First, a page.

Keeping a Steady Pace: Balancing work, volunteering, and family life
Derek Yorek was a complete stranger until he appeared on television this year, leading the world-famous Boston Marathon at mile one. He savored his accomplishment for literally five minutes of glory; then suffered for three endless hours until he crossed the finish line.
One doesn’t have to be a marathoner to know that pushing oneself to the limit from the very beginning is rarely the best approach. But we tend to quickly forget about these words of wisdom, until we find ourselves gasping for air —whether figuratively or otherwise.
This is exactly where I found myself when January 1st 2015 arrived: I already had an agenda packed with plans, projects, and self-imposed expectations. I was ready to tackle them all, full of energy and enthusiasm.
I had made a big commitment to my local professional organization, ATIF, by assuming the role of Vice-president of the Interim Board. I was getting close to wrapping up the revamp and redesign of their website—a titanic task in itself that started in mid-2014, when I was still Secretary. Next up were all the plans for the upcoming ATA Conference here in Miami, where, naturally, our local chapter will play a big supporting role.
At the same time, I started to notice a shift in my client portfolio, and some local organizations approached me with rather interesting (should I say irresistible?) projects that demanded a lot of work, but have proven to be very rewarding experiences.
Perhaps the closest to my heart was the HistoryMiami museum exhibit, Operation Pedro Pan. This was a unique project where I had the opportunity to apply my subtitling skills, indulge in creative translations, and take advantage of my Cuban heritage when writing. The exhibition offers an interactive experience, unlike anything I’ve seen before. It was very exciting to see it all at opening night, as I had never had the opportunity to experience my work in 3-D (if you come to Miami, you’ll have to visit the exhibition to see what I mean!).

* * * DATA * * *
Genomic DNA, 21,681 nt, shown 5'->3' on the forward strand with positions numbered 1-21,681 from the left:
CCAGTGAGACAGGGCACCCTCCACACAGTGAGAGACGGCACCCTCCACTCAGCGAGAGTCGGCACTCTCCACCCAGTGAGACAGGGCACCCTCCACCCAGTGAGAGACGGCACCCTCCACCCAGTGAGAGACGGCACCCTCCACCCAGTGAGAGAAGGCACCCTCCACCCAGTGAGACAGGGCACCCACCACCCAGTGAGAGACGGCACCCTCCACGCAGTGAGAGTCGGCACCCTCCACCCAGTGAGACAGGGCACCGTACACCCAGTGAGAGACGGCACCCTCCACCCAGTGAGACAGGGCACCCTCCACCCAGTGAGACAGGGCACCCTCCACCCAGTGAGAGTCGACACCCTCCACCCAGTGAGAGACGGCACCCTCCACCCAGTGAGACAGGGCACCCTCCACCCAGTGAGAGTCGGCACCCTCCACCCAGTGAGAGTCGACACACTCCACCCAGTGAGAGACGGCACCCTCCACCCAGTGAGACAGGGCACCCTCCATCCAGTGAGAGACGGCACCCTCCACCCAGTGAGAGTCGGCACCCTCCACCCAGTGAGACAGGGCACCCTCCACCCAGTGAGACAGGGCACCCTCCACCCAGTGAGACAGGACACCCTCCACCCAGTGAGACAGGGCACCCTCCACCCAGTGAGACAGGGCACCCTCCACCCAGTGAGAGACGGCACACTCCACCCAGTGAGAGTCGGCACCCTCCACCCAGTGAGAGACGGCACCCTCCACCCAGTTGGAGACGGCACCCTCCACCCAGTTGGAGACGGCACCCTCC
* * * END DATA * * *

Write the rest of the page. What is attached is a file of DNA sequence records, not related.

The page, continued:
Aside from this professional-related landslide, I am also a wife and have two daughters, one of them in school. This translates into homework, playdates, extracurricular activities, and sometimes even volunteering or attending school functions, all of which I enjoy very much and wouldn’t miss for the world!
Have I mentioned I love cooking? Oh, yes, and I also like exercising, reading, and enrolling in the occasional online class.
Similar to what happened to Mr. Yorek, the fact that we have the ability to run close to the limit of our capacity doesn’t mean this is the best plan. After about three months, no matter how excited and happy I was with my accomplishments, I was already exhausted. This is when I took some time to rethink and redefine my strategy: